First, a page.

(Choreographer/Artistic Director) has taught throughout the United States and at festivals in Africa, Asia, Canada, Eastern and Western Europe, and he has been on faculty at Tisch School of the Arts, Bates Dance Festival and the American Dance Festival in Durham, New York, Russia, Korea, and Shanghai. Leichter has created over 25 works for his own company, including Carmina Burana and Rite of Spring commissioned by the Brooklyn Philharmonic, and Sweetwash with Eisa Davis for The Duncan Theatre at Palm Beach Community College. Recent commissions include The Barnard Project, University of North Carolina School of the Arts, University of The Arts, je danse donc je suis in Ouagadougou, Burkina Faso and The Chicago Dancing Festival. Leichter has been artist-in-residence and guest artist at many institutions including CSU Summer Arts, Sarah Lawrence College, Hollins University, George Washington University, University of Houston, Muhlenberg College, and Idaho State University. Leichter received the 2006 Mariam McGlone Emerging Choreographer Award from Wesleyan University. In 2008, he received a Choreographer Fellowship from NYFA and a National Performance Network/Network of Cultural Centers of Color Artist-of-Color Residency Award at Sacramento State. He received the 2009 Copperfoot Award for Choreography from Wayne State University. Leichter is the 2012 Young Arts Mentor in Choreography.
Choreography by Nicholas Leichter and Bryan Strimpel
Music by James Blake, Lil Louis and The World
Performed by Nicholas Leichter and Bryan Strimpel

GESTURES Dance Ensemble

is one of the pre-professional training programs of Boys & Girls Harbor Conservatory for the Performing Arts. Gestures Dance Ensemble offers young dancers ages 14-19 a pre-professional training model that develops a strong technical foundation through a rigorous schedule of ballet, modern, jazz, African and folkloric styles of dance that support the performance of diverse choreography. This program offers experiences that empower and nurture young dancers, and fosters the creative and artistic spirits in each of them. Nina Klyvert-Lawson is the Artistic Director of Harbor Conservatory, and Prashant Sitarm is a GESTURES alumni, choreographer and Masters candidate at Hunter College Dance Education Program.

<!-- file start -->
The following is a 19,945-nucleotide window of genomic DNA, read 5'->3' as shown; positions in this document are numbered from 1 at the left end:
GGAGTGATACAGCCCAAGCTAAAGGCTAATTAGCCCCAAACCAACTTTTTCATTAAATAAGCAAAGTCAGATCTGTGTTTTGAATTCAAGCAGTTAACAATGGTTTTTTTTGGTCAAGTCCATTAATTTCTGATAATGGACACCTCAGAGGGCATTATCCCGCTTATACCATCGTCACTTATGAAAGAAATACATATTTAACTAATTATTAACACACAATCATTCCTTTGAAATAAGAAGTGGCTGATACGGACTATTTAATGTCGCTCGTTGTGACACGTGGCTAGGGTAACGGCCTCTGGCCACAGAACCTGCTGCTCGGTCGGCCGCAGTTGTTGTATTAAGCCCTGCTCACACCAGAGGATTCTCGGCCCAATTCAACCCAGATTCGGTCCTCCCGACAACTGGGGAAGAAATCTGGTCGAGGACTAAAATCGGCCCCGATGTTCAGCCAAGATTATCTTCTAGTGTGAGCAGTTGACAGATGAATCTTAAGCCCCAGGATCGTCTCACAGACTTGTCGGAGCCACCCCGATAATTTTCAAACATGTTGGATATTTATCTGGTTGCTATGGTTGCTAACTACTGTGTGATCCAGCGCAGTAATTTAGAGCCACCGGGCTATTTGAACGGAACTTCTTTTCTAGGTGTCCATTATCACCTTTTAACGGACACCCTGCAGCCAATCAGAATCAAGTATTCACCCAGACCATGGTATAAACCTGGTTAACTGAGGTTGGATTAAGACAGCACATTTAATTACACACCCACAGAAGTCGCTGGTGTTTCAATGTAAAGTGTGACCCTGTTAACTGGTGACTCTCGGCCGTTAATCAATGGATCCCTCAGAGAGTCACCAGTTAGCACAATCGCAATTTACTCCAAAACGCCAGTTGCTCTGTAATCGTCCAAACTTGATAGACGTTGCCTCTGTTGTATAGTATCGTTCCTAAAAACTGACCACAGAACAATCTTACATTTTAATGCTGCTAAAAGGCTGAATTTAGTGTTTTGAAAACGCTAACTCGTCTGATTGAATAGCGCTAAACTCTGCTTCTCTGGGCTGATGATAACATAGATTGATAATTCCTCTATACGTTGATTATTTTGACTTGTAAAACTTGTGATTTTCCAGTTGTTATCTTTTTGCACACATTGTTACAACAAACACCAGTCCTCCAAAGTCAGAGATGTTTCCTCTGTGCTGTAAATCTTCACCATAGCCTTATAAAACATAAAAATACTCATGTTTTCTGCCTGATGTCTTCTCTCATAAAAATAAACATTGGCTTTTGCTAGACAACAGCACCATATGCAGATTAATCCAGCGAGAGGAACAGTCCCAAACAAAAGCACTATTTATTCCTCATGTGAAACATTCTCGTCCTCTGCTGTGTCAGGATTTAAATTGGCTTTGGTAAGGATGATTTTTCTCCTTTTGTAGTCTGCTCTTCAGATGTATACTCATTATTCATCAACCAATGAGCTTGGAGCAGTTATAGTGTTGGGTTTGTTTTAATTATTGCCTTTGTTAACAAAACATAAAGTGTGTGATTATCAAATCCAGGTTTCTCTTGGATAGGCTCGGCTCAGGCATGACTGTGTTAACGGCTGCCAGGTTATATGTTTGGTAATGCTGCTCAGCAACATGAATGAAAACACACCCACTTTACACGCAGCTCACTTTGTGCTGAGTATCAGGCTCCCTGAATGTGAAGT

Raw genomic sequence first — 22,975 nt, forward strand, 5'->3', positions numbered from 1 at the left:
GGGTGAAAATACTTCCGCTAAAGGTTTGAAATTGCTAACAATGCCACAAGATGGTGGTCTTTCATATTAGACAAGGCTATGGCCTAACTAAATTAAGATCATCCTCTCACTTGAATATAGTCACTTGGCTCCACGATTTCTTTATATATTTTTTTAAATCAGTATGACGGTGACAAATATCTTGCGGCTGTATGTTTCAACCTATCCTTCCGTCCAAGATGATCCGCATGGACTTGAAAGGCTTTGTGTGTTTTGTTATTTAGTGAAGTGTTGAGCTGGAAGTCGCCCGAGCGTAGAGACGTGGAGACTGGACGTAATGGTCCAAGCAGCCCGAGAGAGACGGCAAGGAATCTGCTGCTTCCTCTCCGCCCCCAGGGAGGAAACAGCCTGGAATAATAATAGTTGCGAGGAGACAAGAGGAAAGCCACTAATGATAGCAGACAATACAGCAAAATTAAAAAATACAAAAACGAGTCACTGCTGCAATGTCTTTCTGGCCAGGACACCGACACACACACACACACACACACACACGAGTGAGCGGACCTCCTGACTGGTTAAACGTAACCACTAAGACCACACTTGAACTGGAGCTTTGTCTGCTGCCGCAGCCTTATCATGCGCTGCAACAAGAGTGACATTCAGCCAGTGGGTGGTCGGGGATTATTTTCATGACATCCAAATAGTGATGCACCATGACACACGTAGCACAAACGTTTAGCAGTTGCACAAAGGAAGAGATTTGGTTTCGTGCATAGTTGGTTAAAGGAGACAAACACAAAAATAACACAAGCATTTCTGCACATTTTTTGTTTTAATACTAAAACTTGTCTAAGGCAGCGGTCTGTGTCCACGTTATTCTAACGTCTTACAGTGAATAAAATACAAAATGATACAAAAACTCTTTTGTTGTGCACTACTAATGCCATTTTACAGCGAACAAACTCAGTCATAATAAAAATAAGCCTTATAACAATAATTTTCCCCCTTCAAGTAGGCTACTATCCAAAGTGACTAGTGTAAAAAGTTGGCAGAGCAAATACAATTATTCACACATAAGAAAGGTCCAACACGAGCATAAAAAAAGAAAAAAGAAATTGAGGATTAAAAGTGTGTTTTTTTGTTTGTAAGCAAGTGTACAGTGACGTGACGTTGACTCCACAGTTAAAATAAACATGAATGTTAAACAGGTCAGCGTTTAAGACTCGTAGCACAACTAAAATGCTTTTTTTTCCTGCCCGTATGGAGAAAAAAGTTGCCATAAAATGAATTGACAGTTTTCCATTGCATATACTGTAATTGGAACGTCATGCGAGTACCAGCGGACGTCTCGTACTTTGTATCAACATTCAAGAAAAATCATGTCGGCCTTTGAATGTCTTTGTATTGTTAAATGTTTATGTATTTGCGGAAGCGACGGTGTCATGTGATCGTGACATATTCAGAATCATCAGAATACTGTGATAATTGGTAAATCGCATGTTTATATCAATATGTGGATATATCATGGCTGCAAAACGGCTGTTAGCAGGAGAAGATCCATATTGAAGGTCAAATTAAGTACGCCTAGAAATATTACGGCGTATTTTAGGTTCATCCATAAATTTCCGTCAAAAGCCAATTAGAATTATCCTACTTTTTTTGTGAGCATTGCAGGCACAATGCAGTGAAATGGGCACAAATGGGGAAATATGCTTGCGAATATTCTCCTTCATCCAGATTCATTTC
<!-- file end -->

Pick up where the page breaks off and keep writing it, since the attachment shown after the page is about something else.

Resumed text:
Choreography by Nina Klyvert-Lawson & Prashant Sitaram
Music by Peace Orchestra, Preetam & Santesh & Orchestra
Performed by Imani Barham, Raven Carmignani, Qwadasia Lovett, Melanie Monroy, Malaika Richardson, Tiffany Thomas


Sidra Bell Dance New York, is a boutique company of prolific movement artists based in New York City that presents innovative, kinetic, and provocative dance theater works. It has continually presented progressive, highly designed, cinematic, glamorous, and elaborate full scale productions to sold-out New York City audiences. Bell is a sought after voice in contemporary dance with a strong female vision creating works that ignite the imagination and explore the complexities of the human condition. She excavates the psyche and themes that are life affirming. The repertoire is unusual, haunting, emotionally transporting, complex, articulate, sensual, and highly physical. The work has become known for atmospheric, unconventional, spectacular, and forward-looking quality that push past dance’s traditional vocabulary, venues, and boundaries. The vocabulary is elegant, fantastical, tonal, and darkly romantic with original themes and larger than life characters. The choreographer enjoys material that is highly textural and graphic. She plays with and mines the natural and unnatural worlds as well as synthetic and organic tones. As a community minded organization SBDNY works closely with its audiences, students, and supporters through engagement activities, internships, and mentorships. The work synthesizes the worlds of design, media, fashion, and spectatorship through creative partnerships with artists of all kinds. SBDNY offers a comprehensive curriculum in contemporary dance practice and thought. With educational partnerships and commissions from the most prestigious institutions for dance and theater in the country and around the world the company is on the forefront of engaging and cultivating the next generation of artists.